NEW YORK – Stronger margins are ahead for the global pork industry in 2012, according to a new report from Rabobank. Despite moderate price pressure and a temporary increase in the beef supply, pork prices should recover strongly, Rabobank said. Prices will remain high as feed prices and disease problems in some countries hinder pork production.
Chinese imports are expected to be slow but strong. Demand for pork in China will be a key driver behind future prices, Rabobank said. Another key indicator will be how well pork imports to China rebound in February following the Chinese New Year celebrations.
Rabobank expects pork producers to get a break on feed because feed prices will be flat to slightly higher in 2012. Analysts forecast for grain and oilseed markets indicate slightly declining prices, but weather will be factor.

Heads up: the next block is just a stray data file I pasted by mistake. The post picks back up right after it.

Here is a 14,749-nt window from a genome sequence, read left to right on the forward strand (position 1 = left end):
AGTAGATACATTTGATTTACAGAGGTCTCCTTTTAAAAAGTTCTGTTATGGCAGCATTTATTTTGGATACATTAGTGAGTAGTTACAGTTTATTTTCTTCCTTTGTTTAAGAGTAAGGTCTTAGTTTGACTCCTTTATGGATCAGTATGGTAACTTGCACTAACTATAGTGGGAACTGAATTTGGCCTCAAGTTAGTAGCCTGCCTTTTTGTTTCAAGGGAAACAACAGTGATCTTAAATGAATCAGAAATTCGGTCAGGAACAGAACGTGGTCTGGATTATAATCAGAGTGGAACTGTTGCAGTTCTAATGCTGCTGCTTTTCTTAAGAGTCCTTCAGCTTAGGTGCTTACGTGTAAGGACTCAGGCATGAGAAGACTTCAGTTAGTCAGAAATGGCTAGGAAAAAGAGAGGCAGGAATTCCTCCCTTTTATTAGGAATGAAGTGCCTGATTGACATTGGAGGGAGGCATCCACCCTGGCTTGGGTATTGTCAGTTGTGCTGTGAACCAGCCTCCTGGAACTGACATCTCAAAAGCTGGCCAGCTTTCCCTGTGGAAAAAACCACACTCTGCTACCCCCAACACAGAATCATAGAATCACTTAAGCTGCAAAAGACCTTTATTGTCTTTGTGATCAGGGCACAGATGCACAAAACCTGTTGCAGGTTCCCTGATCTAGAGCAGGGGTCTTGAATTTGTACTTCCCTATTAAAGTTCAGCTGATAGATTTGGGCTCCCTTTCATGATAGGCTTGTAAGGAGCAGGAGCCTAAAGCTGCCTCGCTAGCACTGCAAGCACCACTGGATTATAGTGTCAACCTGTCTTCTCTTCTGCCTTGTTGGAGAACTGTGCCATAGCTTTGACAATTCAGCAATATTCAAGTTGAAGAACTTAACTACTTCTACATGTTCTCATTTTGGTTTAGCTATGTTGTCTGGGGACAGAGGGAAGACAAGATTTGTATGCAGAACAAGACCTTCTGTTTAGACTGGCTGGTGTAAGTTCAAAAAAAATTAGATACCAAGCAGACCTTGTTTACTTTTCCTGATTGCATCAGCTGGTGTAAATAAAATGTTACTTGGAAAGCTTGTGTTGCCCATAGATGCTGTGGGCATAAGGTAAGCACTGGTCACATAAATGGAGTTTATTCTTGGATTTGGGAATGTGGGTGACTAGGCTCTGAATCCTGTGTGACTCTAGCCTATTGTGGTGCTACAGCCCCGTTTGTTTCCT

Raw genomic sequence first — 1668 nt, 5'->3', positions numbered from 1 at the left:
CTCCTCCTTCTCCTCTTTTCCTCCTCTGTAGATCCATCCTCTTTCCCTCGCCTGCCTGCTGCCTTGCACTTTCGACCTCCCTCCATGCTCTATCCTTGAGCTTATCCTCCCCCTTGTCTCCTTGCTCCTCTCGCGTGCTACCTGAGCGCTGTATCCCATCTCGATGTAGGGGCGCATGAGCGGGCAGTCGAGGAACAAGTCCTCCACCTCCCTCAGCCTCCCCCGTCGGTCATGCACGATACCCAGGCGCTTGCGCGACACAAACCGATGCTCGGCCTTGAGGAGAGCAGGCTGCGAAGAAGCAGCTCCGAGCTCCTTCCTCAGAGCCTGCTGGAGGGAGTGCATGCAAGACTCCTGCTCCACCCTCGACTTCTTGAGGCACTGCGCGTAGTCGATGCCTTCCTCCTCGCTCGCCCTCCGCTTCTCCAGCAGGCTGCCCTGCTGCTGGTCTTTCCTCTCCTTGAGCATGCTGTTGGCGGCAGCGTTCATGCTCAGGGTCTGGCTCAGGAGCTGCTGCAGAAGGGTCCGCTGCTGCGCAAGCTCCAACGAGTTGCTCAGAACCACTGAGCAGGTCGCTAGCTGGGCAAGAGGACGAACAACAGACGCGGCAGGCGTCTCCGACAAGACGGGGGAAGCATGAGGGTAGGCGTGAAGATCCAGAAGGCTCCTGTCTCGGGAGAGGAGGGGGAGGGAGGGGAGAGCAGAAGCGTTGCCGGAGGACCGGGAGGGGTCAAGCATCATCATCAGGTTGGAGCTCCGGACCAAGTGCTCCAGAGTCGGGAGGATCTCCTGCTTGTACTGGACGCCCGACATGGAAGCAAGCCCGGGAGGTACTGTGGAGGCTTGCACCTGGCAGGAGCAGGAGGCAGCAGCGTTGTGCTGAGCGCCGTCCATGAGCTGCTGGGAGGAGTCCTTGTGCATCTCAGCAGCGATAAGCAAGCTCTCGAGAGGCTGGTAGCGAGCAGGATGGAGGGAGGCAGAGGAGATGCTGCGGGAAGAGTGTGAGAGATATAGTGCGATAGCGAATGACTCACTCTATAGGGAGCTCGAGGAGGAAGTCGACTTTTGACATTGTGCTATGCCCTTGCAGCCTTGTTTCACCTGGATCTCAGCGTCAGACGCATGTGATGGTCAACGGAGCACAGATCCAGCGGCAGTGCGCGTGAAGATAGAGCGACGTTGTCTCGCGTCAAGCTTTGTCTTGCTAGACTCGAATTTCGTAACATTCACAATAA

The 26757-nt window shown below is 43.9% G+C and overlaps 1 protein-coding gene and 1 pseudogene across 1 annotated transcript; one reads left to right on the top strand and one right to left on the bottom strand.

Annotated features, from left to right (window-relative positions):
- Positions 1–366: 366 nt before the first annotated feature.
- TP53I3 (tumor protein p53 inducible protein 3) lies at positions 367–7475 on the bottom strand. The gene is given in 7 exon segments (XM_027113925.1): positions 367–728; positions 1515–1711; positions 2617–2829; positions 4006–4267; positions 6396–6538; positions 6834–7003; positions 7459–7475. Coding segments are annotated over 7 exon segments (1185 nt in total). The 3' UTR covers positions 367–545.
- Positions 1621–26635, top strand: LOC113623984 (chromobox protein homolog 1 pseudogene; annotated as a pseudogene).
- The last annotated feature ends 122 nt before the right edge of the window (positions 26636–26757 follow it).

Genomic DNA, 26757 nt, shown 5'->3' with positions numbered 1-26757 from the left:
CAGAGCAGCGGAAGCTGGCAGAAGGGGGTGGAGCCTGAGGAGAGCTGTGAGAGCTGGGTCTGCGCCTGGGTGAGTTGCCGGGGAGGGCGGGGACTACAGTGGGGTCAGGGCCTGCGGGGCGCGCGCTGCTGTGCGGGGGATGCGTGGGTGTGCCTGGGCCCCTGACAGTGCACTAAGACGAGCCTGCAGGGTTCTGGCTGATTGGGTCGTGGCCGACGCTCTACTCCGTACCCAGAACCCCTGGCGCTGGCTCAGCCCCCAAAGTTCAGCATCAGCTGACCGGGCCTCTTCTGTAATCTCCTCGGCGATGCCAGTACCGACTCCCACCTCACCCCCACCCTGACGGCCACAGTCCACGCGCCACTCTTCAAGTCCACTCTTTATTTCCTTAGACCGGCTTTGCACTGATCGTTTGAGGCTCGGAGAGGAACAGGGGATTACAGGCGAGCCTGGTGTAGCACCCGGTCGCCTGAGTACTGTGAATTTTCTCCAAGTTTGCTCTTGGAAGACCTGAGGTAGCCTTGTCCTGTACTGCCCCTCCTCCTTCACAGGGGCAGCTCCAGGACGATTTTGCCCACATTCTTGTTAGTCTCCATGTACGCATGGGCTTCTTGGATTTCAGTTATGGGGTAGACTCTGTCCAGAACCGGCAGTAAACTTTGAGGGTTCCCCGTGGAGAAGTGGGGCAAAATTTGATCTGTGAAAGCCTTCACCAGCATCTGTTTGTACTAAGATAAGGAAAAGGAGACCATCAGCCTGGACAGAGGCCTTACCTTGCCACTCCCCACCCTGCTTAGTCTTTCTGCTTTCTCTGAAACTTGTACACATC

Disease concerns continue to hound China and Russia, impacting pork production in those countries, according to Rabobank. There are clear signs of foot-and-mouth disease in China ad African swine fever in Russia.
Rabobank named Europe as the wild card in the global pork picture. Strong exports supported by a weakening euro relative to the US dollar are expected to tighten pork supplies in the European Union. But the effect of the credit crisis on European GDP growth is effecting markets and capping pricing.
The pork industry is expected to build on recent gains as feed prices stabilize and strong pork prices spur margin expansion. Key drivers of long-term profitability include the industry's ability to maintain a disciplined supply/demand balance and prepare for future volatility.